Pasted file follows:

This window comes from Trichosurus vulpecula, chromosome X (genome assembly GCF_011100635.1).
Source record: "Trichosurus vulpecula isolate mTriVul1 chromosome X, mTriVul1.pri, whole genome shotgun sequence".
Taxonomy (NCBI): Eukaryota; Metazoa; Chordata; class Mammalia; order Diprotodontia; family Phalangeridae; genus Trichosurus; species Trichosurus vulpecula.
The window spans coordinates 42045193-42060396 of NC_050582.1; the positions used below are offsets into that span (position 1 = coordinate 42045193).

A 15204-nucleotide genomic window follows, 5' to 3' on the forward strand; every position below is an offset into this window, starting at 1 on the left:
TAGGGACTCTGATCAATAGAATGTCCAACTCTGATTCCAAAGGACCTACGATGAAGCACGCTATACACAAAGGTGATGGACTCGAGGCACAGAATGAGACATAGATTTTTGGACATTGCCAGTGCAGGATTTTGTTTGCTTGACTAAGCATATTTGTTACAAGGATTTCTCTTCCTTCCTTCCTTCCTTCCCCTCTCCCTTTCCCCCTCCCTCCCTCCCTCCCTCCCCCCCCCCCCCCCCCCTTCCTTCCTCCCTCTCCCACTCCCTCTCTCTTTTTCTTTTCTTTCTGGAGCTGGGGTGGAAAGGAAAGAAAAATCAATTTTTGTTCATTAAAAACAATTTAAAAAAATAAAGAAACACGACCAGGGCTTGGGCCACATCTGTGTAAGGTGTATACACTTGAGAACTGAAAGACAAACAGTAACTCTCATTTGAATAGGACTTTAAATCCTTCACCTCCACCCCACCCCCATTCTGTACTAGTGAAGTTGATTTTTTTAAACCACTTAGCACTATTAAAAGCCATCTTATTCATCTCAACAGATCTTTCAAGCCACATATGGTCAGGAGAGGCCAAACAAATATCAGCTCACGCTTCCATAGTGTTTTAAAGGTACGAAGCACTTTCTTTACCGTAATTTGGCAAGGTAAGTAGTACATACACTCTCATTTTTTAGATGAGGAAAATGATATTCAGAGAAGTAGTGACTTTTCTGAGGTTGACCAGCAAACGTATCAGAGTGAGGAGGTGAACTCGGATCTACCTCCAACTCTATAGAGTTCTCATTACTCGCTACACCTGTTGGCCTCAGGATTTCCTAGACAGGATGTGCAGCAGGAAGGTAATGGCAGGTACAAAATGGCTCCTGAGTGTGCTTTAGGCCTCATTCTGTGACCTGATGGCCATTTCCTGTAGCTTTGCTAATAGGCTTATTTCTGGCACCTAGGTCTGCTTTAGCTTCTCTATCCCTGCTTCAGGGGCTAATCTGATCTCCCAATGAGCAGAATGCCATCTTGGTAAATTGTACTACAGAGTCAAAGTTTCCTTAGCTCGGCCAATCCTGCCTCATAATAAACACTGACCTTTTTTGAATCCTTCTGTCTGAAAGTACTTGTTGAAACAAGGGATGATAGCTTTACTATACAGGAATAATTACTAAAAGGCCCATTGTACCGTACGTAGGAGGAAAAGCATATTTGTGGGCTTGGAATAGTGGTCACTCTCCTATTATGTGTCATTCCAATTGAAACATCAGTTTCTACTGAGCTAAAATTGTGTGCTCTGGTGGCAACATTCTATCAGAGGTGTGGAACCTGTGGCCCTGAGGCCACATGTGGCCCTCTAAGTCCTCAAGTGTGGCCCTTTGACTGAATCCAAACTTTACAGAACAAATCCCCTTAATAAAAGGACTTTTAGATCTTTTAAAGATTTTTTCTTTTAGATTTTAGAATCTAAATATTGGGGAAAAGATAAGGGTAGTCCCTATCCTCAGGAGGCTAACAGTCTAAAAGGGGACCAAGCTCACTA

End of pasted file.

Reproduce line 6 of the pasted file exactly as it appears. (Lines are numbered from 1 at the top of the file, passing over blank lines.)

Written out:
TAGGGACTCTGATCAATAGAATGTCCAACTCTGATTCCAAAGGACCTACGATGAAGCACGCTATACACAAAGGTGATGGACTCGAGGCACAGAATGAGACATAGATTTTTGGACATTGCCAGTGCAGGATTTTGTTTGCTTGACTAAGCATATTTGTTACAAGGATTTCTCTTCCTTCCTTCCTTCCTTCCCCTCTCCCTTTCCCCCTCCCTCCCTCCCTCCCTCCCCCCCCCCCCCCCCCCTTCCTTCCTCCCTCTCCCACTCCCTCTCTCTTTTTCTTTTCTTTCTGGAGCTGGGGTGGAAAGGAAAGAAAAATCAATTTTTGTTCATTAAAAACAATTTAAAAAAATAAAGAAACACGACCAGGGCTTGGGCCACATCTGTGTAAGGTGTATACACTTGAGAACTGAAAGACAAACAGTAACTCTCATTTGAATAGGACTTTAAATCCTTCACCTCCACCCCACCCCCATTCTGTACTAGTGAAGTTGATTTTTTTAAACCACTTAGCACTATTAAAAGCCATCTTATTCATCTCAACAGATCTTTCAAGCCACATATGGTCAGGAGAGGCCAAACAAATATCAGCTCACGCTTCCATAGTGTTTTAAAGGTACGAAGCACTTTCTTTACCGTAATTTGGCAAGGTAAGTAGTACATACACTCTCATTTTTTAGATGAGGAAAATGATATTCAGAGAAGTAGTGACTTTTCTGAGGTTGACCAGCAAACGTATCAGAGTGAGGAGGTGAACTCGGATCTACCTCCAACTCTATAGAGTTCTCATTACTCGCTACACCTGTTGGCCTCAGGATTTCCTAGACAGGATGTGCAGCAGGAAGGTAATGGCAGGTACAAAATGGCTCCTGAGTGTGCTTTAGGCCTCATTCTGTGACCTGATGGCCATTTCCTGTAGCTTTGCTAATAGGCTTATTTCTGGCACCTAGGTCTGCTTTAGCTTCTCTATCCCTGCTTCAGGGGCTAATCTGATCTCCCAATGAGCAGAATGCCATCTTGGTAAATTGTACTACAGAGTCAAAGTTTCCTTAGCTCGGCCAATCCTGCCTCATAATAAACACTGACCTTTTTTGAATCCTTCTGTCTGAAAGTACTTGTTGAAACAAGGGATGATAGCTTTACTATACAGGAATAATTACTAAAAGGCCCATTGTACCGTACGTAGGAGGAAAAGCATATTTGTGGGCTTGGAATAGTGGTCACTCTCCTATTATGTGTCATTCCAATTGAAACATCAGTTTCTACTGAGCTAAAATTGTGTGCTCTGGTGGCAACATTCTATCAGAGGTGTGGAACCTGTGGCCCTGAGGCCACATGTGGCCCTCTAAGTCCTCAAGTGTGGCCCTTTGACTGAATCCAAACTTTACAGAACAAATCCCCTTAATAAAAGGACTTTTAGATCTTTTAAAGATTTTTTCTTTTAGATTTTAGAATCTAAATATTGGGGAAAAGATAAGGGTAGTCCCTATCCTCAGGAGGCTAACAGTCTAAAAGGGGACCAAGCTCACTA